Paleohydrology of pool and riffle pattern development : Boulder Creek, Utah

Persistent Link:
http://hdl.handle.net/10150/191315
Title:
Paleohydrology of pool and riffle pattern development : Boulder Creek, Utah
Author:
O'Connor, Jim E.
Issue Date:
1985
Publisher:
The University of Arizona.
Rights:
Copyright © is held by the author. Digital access to this material is made possible by the University Libraries, University of Arizona. Further transmission, reproduction or presentation (such as public display or performance) of protected items is prohibited except with permission of the author.
Abstract:
The low-flow channel morphology at Boulder Creek is characterized by a well-developed pool-and-riffle pattern. The riffles consist of accumulations of basaltic boulders deposited from upstream source areas during extremely large flows. Paleoflood water-surface profiles defined by highwater indicators such as slackwater sediments and silt lines indicate that discharges of up to 400 ± 50 cms have affected the lower reaches of this stream system. Stratigraphic relationships and archaeologic and radiometric age constraints indicate that at least four large-magnitude, low-frequency flow events have occurred within the last 500 to 1000 radiocarbon years B.P. Step-backwater hydraulic reconstructions of these large flows suggest that the positions of the boulder-comprised riffles are controlled by spatial variations in large-flow stream power. Boulder deposition occurs where channel stream power drops below thresholds necessary for boulder transport. Reaches immediately upstream of canyun bends and constrictions, and downstream of canyon expansions are sites of large-flow stream-power minima. It is in the vicinity of these types of canyon geometries that the low-flow riffles are observed. Comparison of calculated stream power values and measured boulder sizes with established coarse-particle transport relationships indicates that a 400 ans flaw is approximately the minimum discharge that has the competence to affect this pool-and-riffle pattern.
Type:
Thesis-Reproduction (electronic); text
LCSH Subjects:
Hydrology.; Paleohydrology -- Utah.
Degree Name:
M.S.
Degree Level:
masters
Degree Program:
Geosciences; Graduate College
Degree Grantor:
University of Arizona

Full metadata record

DC FieldValue Language
dc.language.isoenen_US
dc.titlePaleohydrology of pool and riffle pattern development : Boulder Creek, Utahen_US
dc.creatorO'Connor, Jim E.en_US
dc.contributor.authorO'Connor, Jim E.en_US
dc.date.issued1985en_US
dc.publisherThe University of Arizona.en_US
dc.rightsCopyright © is held by the author. Digital access to this material is made possible by the University Libraries, University of Arizona. Further transmission, reproduction or presentation (such as public display or performance) of protected items is prohibited except with permission of the author.en_US
dc.description.abstractThe low-flow channel morphology at Boulder Creek is characterized by a well-developed pool-and-riffle pattern. The riffles consist of accumulations of basaltic boulders deposited from upstream source areas during extremely large flows. Paleoflood water-surface profiles defined by highwater indicators such as slackwater sediments and silt lines indicate that discharges of up to 400 ± 50 cms have affected the lower reaches of this stream system. Stratigraphic relationships and archaeologic and radiometric age constraints indicate that at least four large-magnitude, low-frequency flow events have occurred within the last 500 to 1000 radiocarbon years B.P. Step-backwater hydraulic reconstructions of these large flows suggest that the positions of the boulder-comprised riffles are controlled by spatial variations in large-flow stream power. Boulder deposition occurs where channel stream power drops below thresholds necessary for boulder transport. Reaches immediately upstream of canyun bends and constrictions, and downstream of canyon expansions are sites of large-flow stream-power minima. It is in the vicinity of these types of canyon geometries that the low-flow riffles are observed. Comparison of calculated stream power values and measured boulder sizes with established coarse-particle transport relationships indicates that a 400 ans flaw is approximately the minimum discharge that has the competence to affect this pool-and-riffle pattern.en_US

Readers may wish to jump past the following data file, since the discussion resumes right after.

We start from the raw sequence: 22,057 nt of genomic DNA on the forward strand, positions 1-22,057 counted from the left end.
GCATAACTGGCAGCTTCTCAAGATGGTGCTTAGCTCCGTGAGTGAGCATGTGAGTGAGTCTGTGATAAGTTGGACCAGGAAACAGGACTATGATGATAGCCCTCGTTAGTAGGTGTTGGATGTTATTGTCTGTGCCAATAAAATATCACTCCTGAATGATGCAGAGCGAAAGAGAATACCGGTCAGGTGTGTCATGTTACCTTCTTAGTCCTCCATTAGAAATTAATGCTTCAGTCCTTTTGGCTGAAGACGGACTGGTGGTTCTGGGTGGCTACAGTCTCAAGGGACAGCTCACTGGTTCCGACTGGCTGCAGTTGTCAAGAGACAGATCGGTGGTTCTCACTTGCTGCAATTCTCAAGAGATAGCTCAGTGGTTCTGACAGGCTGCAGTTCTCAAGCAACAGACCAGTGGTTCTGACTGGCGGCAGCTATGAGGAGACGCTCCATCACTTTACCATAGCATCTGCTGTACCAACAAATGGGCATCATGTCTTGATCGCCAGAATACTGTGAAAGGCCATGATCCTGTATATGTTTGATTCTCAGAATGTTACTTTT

dc.description.notehydrology collectionen_US
dc.typeThesis-Reproduction (electronic)en_US
dc.typetexten_US
dc.subject.lcshHydrology.en_US
dc.subject.lcshPaleohydrology -- Utah.en_US
thesis.degree.nameM.S.en_US
thesis.degree.levelmastersen_US
thesis.degree.disciplineGeosciencesen_US
thesis.degree.disciplineGraduate Collegeen_US
thesis.degree.grantorUniversity of Arizonaen_US
dc.identifier.oclc219695004en_US
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